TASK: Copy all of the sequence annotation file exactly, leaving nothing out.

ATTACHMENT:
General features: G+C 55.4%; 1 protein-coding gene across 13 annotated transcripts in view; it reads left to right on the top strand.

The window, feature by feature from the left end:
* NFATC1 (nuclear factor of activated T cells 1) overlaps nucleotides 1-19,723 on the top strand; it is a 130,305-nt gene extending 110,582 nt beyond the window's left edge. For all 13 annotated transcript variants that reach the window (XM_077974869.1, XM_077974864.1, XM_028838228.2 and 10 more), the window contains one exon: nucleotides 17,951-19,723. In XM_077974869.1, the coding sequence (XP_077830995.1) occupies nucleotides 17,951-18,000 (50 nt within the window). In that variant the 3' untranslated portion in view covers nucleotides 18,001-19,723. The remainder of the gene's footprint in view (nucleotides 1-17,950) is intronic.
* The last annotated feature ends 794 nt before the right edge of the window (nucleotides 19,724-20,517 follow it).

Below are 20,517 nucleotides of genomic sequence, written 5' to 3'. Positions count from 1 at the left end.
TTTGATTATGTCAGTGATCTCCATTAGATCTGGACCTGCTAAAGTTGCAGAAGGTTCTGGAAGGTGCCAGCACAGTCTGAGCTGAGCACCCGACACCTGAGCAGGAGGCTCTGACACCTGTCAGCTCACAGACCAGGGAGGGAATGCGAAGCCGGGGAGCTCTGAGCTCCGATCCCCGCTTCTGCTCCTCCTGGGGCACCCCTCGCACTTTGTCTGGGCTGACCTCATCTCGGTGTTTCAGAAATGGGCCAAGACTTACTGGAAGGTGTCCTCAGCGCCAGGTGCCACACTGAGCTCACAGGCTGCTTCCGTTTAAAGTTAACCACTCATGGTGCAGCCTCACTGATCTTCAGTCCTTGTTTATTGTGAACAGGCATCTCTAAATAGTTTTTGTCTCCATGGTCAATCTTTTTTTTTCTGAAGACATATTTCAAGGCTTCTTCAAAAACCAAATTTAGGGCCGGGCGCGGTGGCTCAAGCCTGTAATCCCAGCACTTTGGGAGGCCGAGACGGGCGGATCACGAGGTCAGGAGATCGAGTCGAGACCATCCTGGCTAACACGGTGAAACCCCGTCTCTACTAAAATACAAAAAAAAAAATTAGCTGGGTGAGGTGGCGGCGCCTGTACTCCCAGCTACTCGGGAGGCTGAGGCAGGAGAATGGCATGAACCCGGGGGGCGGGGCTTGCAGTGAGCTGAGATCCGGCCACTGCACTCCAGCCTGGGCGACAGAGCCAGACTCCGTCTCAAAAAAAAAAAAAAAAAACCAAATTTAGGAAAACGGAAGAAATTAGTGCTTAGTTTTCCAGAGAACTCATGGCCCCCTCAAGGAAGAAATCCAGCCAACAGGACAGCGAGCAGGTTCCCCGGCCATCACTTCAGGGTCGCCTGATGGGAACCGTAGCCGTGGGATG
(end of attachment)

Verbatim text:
General features: G+C 55.4%; 1 protein-coding gene across 13 annotated transcripts in view; it reads left to right on the top strand.

The window, feature by feature from the left end:
* NFATC1 (nuclear factor of activated T cells 1) overlaps nucleotides 1-19,723 on the top strand; it is a 130,305-nt gene extending 110,582 nt beyond the window's left edge. For all 13 annotated transcript variants that reach the window (XM_077974869.1, XM_077974864.1, XM_028838228.2 and 10 more), the window contains one exon: nucleotides 17,951-19,723. In XM_077974869.1, the coding sequence (XP_077830995.1) occupies nucleotides 17,951-18,000 (50 nt within the window). In that variant the 3' untranslated portion in view covers nucleotides 18,001-19,723. The remainder of the gene's footprint in view (nucleotides 1-17,950) is intronic.
* The last annotated feature ends 794 nt before the right edge of the window (nucleotides 19,724-20,517 follow it).

Below are 20,517 nucleotides of genomic sequence, written 5' to 3'. Positions count from 1 at the left end.
TTTGATTATGTCAGTGATCTCCATTAGATCTGGACCTGCTAAAGTTGCAGAAGGTTCTGGAAGGTGCCAGCACAGTCTGAGCTGAGCACCCGACACCTGAGCAGGAGGCTCTGACACCTGTCAGCTCACAGACCAGGGAGGGAATGCGAAGCCGGGGAGCTCTGAGCTCCGATCCCCGCTTCTGCTCCTCCTGGGGCACCCCTCGCACTTTGTCTGGGCTGACCTCATCTCGGTGTTTCAGAAATGGGCCAAGACTTACTGGAAGGTGTCCTCAGCGCCAGGTGCCACACTGAGCTCACAGGCTGCTTCCGTTTAAAGTTAACCACTCATGGTGCAGCCTCACTGATCTTCAGTCCTTGTTTATTGTGAACAGGCATCTCTAAATAGTTTTTGTCTCCATGGTCAATCTTTTTTTTTCTGAAGACATATTTCAAGGCTTCTTCAAAAACCAAATTTAGGGCCGGGCGCGGTGGCTCAAGCCTGTAATCCCAGCACTTTGGGAGGCCGAGACGGGCGGATCACGAGGTCAGGAGATCGAGTCGAGACCATCCTGGCTAACACGGTGAAACCCCGTCTCTACTAAAATACAAAAAAAAAAATTAGCTGGGTGAGGTGGCGGCGCCTGTACTCCCAGCTACTCGGGAGGCTGAGGCAGGAGAATGGCATGAACCCGGGGGGCGGGGCTTGCAGTGAGCTGAGATCCGGCCACTGCACTCCAGCCTGGGCGACAGAGCCAGACTCCGTCTCAAAAAAAAAAAAAAAAAACCAAATTTAGGAAAACGGAAGAAATTAGTGCTTAGTTTTCCAGAGAACTCATGGCCCCCTCAAGGAAGAAATCCAGCCAACAGGACAGCGAGCAGGTTCCCCGGCCATCACTTCAGGGTCGCCTGATGGGAACCGTAGCCGTGGGATG